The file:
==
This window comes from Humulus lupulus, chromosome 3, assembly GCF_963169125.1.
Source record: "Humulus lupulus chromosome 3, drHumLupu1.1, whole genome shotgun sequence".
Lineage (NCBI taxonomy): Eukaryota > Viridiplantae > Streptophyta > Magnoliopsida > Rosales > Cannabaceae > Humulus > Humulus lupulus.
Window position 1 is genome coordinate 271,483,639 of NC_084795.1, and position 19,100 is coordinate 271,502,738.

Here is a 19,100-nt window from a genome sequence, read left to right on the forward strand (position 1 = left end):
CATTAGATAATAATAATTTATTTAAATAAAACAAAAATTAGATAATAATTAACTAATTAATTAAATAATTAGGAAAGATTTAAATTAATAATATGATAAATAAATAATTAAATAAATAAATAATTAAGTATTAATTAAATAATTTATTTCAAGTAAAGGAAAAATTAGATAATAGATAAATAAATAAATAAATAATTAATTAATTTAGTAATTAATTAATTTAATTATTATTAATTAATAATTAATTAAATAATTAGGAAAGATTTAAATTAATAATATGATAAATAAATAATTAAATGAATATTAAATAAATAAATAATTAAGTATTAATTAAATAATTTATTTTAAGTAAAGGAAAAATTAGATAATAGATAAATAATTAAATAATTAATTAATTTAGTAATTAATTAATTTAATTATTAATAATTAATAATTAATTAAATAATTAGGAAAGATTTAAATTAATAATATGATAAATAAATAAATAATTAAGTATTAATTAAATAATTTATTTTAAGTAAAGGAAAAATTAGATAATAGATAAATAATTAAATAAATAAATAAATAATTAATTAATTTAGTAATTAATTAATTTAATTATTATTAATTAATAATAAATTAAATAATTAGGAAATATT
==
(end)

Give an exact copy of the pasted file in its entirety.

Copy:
This window comes from Humulus lupulus, chromosome 3, assembly GCF_963169125.1.
Source record: "Humulus lupulus chromosome 3, drHumLupu1.1, whole genome shotgun sequence".
Lineage (NCBI taxonomy): Eukaryota > Viridiplantae > Streptophyta > Magnoliopsida > Rosales > Cannabaceae > Humulus > Humulus lupulus.
Window position 1 is genome coordinate 271,483,639 of NC_084795.1, and position 19,100 is coordinate 271,502,738.

Here is a 19,100-nt window from a genome sequence, read left to right on the forward strand (position 1 = left end):
CATTAGATAATAATAATTTATTTAAATAAAACAAAAATTAGATAATAATTAACTAATTAATTAAATAATTAGGAAAGATTTAAATTAATAATATGATAAATAAATAATTAAATAAATAAATAATTAAGTATTAATTAAATAATTTATTTCAAGTAAAGGAAAAATTAGATAATAGATAAATAAATAAATAAATAATTAATTAATTTAGTAATTAATTAATTTAATTATTATTAATTAATAATTAATTAAATAATTAGGAAAGATTTAAATTAATAATATGATAAATAAATAATTAAATGAATATTAAATAAATAAATAATTAAGTATTAATTAAATAATTTATTTTAAGTAAAGGAAAAATTAGATAATAGATAAATAATTAAATAATTAATTAATTTAGTAATTAATTAATTTAATTATTAATAATTAATAATTAATTAAATAATTAGGAAAGATTTAAATTAATAATATGATAAATAAATAAATAATTAAGTATTAATTAAATAATTTATTTTAAGTAAAGGAAAAATTAGATAATAGATAAATAATTAAATAAATAAATAAATAATTAATTAATTTAGTAATTAATTAATTTAATTATTATTAATTAATAATAAATTAAATAATTAGGAAATATT